"Emotional abuse can be defined as any type of behavior that is intended to control, intimidate, or otherwise manipulate another person through the use of fear, humiliation, or verbal or physical aggression," Joni Ogle, LCSW, CSAT and the CEO of The Heights Treatment, tells Scary Mommy. "While emotional abuse may not always result in physical harm, it can profoundly impact the victim's mental and emotional well-being. Emotional abuse can occur in any type of relationship, including between family members, friends, or romantic partners."
Emotional abuse can be challenging to identify, says Ogle, because it can be subtle or disguised as something else. "For example, a partner who is always making demands and criticism may say that they are just 'looking out for' the victim or that they 'have their best interests at heart,'" Ogle explains. "However, over time, this behavior can take a toll on the victim's self-esteem and emotional well-being. If you are in a relationship where you feel constantly belittled, controlled, or otherwise mistreated, it is important to reach out for help."
And because emotional abuse can be so insidious, it is equally challenging to determine whether or not you're being emotionally abusive towards your loved ones. "It might be hard to admit that you could be emotionally abusive, but it's important to be honest with yourself," Ogle says. "If you're not sure, ask a trusted friend or family member if they think your behavior might be crossing the line into abuse."
Below are her recommendations to keep in mind if you're questioning your own toxic behavior and how to tell if you're being emotionally abusive.
What are the signs of emotional abuse?
There are many different forms of this type of abuse, according to Ogle, but some common examples include the following:
- Yelling (or even swearing) at the person
- Making demeaning or derogatory comments about the person
- Regularly criticizing or belittling the person
- Dismissing the person’s thoughts and opinions
- Withholding affection or love as a way to control the person
- Constantly checking up on the person or demanding to know their whereabouts
- Isolating the person from family and friends
- Controlling the person’s finances or limiting their access to money
- Making all the decisions in the relationship and not allowing the person any input or autonomy
- Gaslighting the person, or manipulating them into doubting their own memories or perceptions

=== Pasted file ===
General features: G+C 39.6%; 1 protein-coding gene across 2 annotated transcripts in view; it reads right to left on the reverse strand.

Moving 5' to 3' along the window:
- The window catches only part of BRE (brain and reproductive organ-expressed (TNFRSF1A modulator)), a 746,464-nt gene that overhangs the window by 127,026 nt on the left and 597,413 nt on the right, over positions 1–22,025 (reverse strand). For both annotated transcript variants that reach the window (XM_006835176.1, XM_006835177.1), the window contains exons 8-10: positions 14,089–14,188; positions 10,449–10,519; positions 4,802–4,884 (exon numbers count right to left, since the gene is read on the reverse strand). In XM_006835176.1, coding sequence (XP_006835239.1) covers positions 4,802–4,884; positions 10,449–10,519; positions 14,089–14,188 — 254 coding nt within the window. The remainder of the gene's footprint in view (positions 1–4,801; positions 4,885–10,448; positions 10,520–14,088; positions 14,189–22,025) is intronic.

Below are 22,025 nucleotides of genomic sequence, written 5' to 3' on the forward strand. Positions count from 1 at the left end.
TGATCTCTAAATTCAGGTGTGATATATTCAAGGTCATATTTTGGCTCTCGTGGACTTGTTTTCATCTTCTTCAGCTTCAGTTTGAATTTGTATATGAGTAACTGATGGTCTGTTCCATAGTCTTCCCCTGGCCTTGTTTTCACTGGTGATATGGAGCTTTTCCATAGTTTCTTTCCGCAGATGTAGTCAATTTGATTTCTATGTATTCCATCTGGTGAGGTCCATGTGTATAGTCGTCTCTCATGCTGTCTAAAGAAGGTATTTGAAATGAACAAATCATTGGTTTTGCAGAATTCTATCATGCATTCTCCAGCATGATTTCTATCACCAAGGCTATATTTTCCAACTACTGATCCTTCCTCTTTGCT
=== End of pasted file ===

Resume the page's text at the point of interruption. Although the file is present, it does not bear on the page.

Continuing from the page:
How do you know if you're emotionally abusive?
There are a few key things that can help you take a self-check when it comes to confronting your own emotionally abusive behavior.
First, Ogle suggests being aware of your own emotions and triggers. "If you find yourself getting easily defensive or feeling like you have to control everything, that's a red flag," she says. "Second, take a step back from your relationship and try to look at it objectively. Are there patterns of behavior that are making you or your partner unhappy? For example, do you regularly criticize or belittle your partner? Finally, think about how you would feel in your partner's shoes. Would you be okay with the way you're treating them?"
What do you do if you realize you are being emotionally abusive?
Acknowledging that you're emotionally abusive can be a painful experience, but it's the first step to healing.
"If you find yourself constantly belittling or controlling your partner, or if you find that your relationship is mostly characterized by conflict and manipulation, it may be time to reach out to a counselor or therapist," Ogle says. "They can offer you guidance and support as you work on making positive changes in your relationship. There might be underlying issues that are contributing to your behavior, and a therapist can help you address those."
In addition to seeking professional help, there are also some things you can do on your own to work on being less emotionally abusive, according to Ogle. One crucial step she recommends is to start recognizing your own patterns of behavior. "When you catch yourself being critical or manipulative, take a step back and try to understand what might be driving that behavior," she says. "Are you feeling insecure or threatened in some way? Once you can identify your triggers, you can start to work on managing them in a healthier way."
It's also vital to practice communicating in a more respectful way. If you find yourself getting defensive or angrily lashing out, Ogle suggests instead taking a deep breath and trying to calm down before responding. Also, it may be helpful to rehearse what you want to say ahead of time so that you're less likely to get flustered in the moment. And instead of attacking your partner's character or putting them down, Ogle says try to focus on what you're feeling and why.
"If you can share your feelings honestly and openly, it can help defuse a lot of tension and conflict. Of course, changing long-term patterns of behavior is not always easy, and it will probably take some time and effort. But if you're willing to put in the work, it can make a world of difference for your relationship."